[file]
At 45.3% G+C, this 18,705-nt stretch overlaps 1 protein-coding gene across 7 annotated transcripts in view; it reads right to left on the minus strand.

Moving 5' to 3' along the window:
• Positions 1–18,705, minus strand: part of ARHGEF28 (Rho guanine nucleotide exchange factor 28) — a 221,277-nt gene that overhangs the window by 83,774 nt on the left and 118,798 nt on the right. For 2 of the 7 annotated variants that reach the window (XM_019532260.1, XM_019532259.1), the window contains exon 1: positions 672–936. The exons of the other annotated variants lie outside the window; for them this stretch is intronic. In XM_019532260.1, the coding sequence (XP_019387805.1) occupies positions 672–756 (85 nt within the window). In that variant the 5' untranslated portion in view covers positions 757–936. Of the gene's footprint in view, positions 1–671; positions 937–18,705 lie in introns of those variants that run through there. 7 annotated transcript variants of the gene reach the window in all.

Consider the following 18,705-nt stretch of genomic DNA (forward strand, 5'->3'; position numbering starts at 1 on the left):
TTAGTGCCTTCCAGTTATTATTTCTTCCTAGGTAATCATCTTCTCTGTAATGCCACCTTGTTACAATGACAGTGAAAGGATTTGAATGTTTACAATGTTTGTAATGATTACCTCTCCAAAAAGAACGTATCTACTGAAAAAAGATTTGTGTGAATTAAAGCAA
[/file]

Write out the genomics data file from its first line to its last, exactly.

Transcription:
At 45.3% G+C, this 18,705-nt stretch overlaps 1 protein-coding gene across 7 annotated transcripts in view; it reads right to left on the minus strand.

Moving 5' to 3' along the window:
• Positions 1–18,705, minus strand: part of ARHGEF28 (Rho guanine nucleotide exchange factor 28) — a 221,277-nt gene that overhangs the window by 83,774 nt on the left and 118,798 nt on the right. For 2 of the 7 annotated variants that reach the window (XM_019532260.1, XM_019532259.1), the window contains exon 1: positions 672–936. The exons of the other annotated variants lie outside the window; for them this stretch is intronic. In XM_019532260.1, the coding sequence (XP_019387805.1) occupies positions 672–756 (85 nt within the window). In that variant the 5' untranslated portion in view covers positions 757–936. Of the gene's footprint in view, positions 1–671; positions 937–18,705 lie in introns of those variants that run through there. 7 annotated transcript variants of the gene reach the window in all.

Consider the following 18,705-nt stretch of genomic DNA (forward strand, 5'->3'; position numbering starts at 1 on the left):
TTAGTGCCTTCCAGTTATTATTTCTTCCTAGGTAATCATCTTCTCTGTAATGCCACCTTGTTACAATGACAGTGAAAGGATTTGAATGTTTACAATGTTTGTAATGATTACCTCTCCAAAAAGAACGTATCTACTGAAAAAAGATTTGTGTGAATTAAAGCAA